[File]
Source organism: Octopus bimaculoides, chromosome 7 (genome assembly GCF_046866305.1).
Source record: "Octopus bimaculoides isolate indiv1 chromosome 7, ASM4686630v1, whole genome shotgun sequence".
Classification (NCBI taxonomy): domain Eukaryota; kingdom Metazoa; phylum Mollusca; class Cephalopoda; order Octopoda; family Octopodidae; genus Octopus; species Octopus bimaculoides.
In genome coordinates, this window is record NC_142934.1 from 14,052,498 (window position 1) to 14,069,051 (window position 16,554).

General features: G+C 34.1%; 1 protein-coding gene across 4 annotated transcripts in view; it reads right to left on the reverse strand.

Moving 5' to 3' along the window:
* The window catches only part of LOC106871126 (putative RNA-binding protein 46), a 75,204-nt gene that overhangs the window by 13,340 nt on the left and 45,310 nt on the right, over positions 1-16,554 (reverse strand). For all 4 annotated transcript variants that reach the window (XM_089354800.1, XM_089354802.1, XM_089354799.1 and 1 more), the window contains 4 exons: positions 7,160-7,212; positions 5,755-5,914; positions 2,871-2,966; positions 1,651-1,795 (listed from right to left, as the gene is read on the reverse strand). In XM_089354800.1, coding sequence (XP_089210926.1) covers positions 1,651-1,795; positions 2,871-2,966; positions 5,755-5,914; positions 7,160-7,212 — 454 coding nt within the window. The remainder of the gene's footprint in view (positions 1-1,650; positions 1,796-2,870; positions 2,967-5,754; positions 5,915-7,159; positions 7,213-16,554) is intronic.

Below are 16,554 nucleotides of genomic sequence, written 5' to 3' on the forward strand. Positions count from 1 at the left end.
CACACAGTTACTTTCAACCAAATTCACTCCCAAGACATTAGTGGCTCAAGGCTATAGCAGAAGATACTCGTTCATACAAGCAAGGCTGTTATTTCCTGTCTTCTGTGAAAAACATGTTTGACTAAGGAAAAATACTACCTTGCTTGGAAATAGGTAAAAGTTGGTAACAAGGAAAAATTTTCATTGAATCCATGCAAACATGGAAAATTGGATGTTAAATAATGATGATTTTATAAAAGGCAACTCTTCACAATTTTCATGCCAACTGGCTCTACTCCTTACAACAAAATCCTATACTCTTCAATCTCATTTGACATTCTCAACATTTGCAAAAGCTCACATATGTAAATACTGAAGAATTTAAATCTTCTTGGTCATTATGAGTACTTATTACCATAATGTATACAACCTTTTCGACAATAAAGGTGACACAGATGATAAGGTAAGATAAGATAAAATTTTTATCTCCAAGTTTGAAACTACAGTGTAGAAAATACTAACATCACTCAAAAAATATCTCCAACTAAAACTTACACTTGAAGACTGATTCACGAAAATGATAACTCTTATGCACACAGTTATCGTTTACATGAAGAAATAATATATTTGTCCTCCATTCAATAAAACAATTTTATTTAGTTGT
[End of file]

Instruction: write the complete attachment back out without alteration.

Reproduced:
Source organism: Octopus bimaculoides, chromosome 7 (genome assembly GCF_046866305.1).
Source record: "Octopus bimaculoides isolate indiv1 chromosome 7, ASM4686630v1, whole genome shotgun sequence".
Classification (NCBI taxonomy): domain Eukaryota; kingdom Metazoa; phylum Mollusca; class Cephalopoda; order Octopoda; family Octopodidae; genus Octopus; species Octopus bimaculoides.
In genome coordinates, this window is record NC_142934.1 from 14,052,498 (window position 1) to 14,069,051 (window position 16,554).

General features: G+C 34.1%; 1 protein-coding gene across 4 annotated transcripts in view; it reads right to left on the reverse strand.

Moving 5' to 3' along the window:
* The window catches only part of LOC106871126 (putative RNA-binding protein 46), a 75,204-nt gene that overhangs the window by 13,340 nt on the left and 45,310 nt on the right, over positions 1-16,554 (reverse strand). For all 4 annotated transcript variants that reach the window (XM_089354800.1, XM_089354802.1, XM_089354799.1 and 1 more), the window contains 4 exons: positions 7,160-7,212; positions 5,755-5,914; positions 2,871-2,966; positions 1,651-1,795 (listed from right to left, as the gene is read on the reverse strand). In XM_089354800.1, coding sequence (XP_089210926.1) covers positions 1,651-1,795; positions 2,871-2,966; positions 5,755-5,914; positions 7,160-7,212 — 454 coding nt within the window. The remainder of the gene's footprint in view (positions 1-1,650; positions 1,796-2,870; positions 2,967-5,754; positions 5,915-7,159; positions 7,213-16,554) is intronic.

Below are 16,554 nucleotides of genomic sequence, written 5' to 3' on the forward strand. Positions count from 1 at the left end.
CACACAGTTACTTTCAACCAAATTCACTCCCAAGACATTAGTGGCTCAAGGCTATAGCAGAAGATACTCGTTCATACAAGCAAGGCTGTTATTTCCTGTCTTCTGTGAAAAACATGTTTGACTAAGGAAAAATACTACCTTGCTTGGAAATAGGTAAAAGTTGGTAACAAGGAAAAATTTTCATTGAATCCATGCAAACATGGAAAATTGGATGTTAAATAATGATGATTTTATAAAAGGCAACTCTTCACAATTTTCATGCCAACTGGCTCTACTCCTTACAACAAAATCCTATACTCTTCAATCTCATTTGACATTCTCAACATTTGCAAAAGCTCACATATGTAAATACTGAAGAATTTAAATCTTCTTGGTCATTATGAGTACTTATTACCATAATGTATACAACCTTTTCGACAATAAAGGTGACACAGATGATAAGGTAAGATAAGATAAAATTTTTATCTCCAAGTTTGAAACTACAGTGTAGAAAATACTAACATCACTCAAAAAATATCTCCAACTAAAACTTACACTTGAAGACTGATTCACGAAAATGATAACTCTTATGCACACAGTTATCGTTTACATGAAGAAATAATATATTTGTCCTCCATTCAATAAAACAATTTTATTTAGTTGT